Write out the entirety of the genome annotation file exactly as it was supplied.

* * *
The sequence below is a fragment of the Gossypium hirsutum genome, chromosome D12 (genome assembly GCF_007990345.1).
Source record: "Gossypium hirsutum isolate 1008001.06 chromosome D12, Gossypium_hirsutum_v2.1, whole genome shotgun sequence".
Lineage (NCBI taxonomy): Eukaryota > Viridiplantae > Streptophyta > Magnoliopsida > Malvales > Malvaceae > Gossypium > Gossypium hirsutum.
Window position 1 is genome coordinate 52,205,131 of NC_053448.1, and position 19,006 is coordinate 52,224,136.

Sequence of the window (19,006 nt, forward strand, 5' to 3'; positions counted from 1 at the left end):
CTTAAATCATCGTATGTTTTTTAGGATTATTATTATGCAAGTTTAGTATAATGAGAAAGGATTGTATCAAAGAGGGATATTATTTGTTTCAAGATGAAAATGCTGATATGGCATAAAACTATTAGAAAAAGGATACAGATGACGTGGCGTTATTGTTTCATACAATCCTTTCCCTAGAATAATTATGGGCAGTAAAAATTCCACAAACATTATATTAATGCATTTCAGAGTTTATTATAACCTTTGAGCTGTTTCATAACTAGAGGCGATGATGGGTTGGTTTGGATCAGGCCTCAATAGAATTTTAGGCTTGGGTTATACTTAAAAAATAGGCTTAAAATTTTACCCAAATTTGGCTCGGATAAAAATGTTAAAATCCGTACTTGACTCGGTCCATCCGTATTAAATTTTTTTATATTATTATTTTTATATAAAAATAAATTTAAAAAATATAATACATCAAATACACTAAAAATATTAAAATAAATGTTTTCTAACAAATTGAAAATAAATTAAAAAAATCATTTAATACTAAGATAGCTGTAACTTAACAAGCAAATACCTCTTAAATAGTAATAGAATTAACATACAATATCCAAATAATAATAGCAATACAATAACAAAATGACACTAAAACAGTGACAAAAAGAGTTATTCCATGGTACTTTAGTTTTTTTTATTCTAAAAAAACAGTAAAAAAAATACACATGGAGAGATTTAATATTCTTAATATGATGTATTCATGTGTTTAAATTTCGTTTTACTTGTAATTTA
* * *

The sequence below is a fragment of the Gossypium hirsutum genome, chromosome D12 (genome assembly GCF_007990345.1).
Source record: "Gossypium hirsutum isolate 1008001.06 chromosome D12, Gossypium_hirsutum_v2.1, whole genome shotgun sequence".
Lineage (NCBI taxonomy): Eukaryota > Viridiplantae > Streptophyta > Magnoliopsida > Malvales > Malvaceae > Gossypium > Gossypium hirsutum.
Window position 1 is genome coordinate 52,205,131 of NC_053448.1, and position 19,006 is coordinate 52,224,136.

Sequence of the window (19,006 nt, forward strand, 5' to 3'; positions counted from 1 at the left end):
CTTAAATCATCGTATGTTTTTTAGGATTATTATTATGCAAGTTTAGTATAATGAGAAAGGATTGTATCAAAGAGGGATATTATTTGTTTCAAGATGAAAATGCTGATATGGCATAAAACTATTAGAAAAAGGATACAGATGACGTGGCGTTATTGTTTCATACAATCCTTTCCCTAGAATAATTATGGGCAGTAAAAATTCCACAAACATTATATTAATGCATTTCAGAGTTTATTATAACCTTTGAGCTGTTTCATAACTAGAGGCGATGATGGGTTGGTTTGGATCAGGCCTCAATAGAATTTTAGGCTTGGGTTATACTTAAAAAATAGGCTTAAAATTTTACCCAAATTTGGCTCGGATAAAAATGTTAAAATCCGTACTTGACTCGGTCCATCCGTATTAAATTTTTTTATATTATTATTTTTATATAAAAATAAATTTAAAAAATATAATACATCAAATACACTAAAAATATTAAAATAAATGTTTTCTAACAAATTGAAAATAAATTAAAAAAATCATTTAATACTAAGATAGCTGTAACTTAACAAGCAAATACCTCTTAAATAGTAATAGAATTAACATACAATATCCAAATAATAATAGCAATACAATAACAAAATGACACTAAAACAGTGACAAAAAGAGTTATTCCATGGTACTTTAGTTTTTTTTATTCTAAAAAAACAGTAAAAAAAATACACATGGAGAGATTTAATATTCTTAATATGATGTATTCATGTGTTTAAATTTCGTTTTACTTGTAATTTA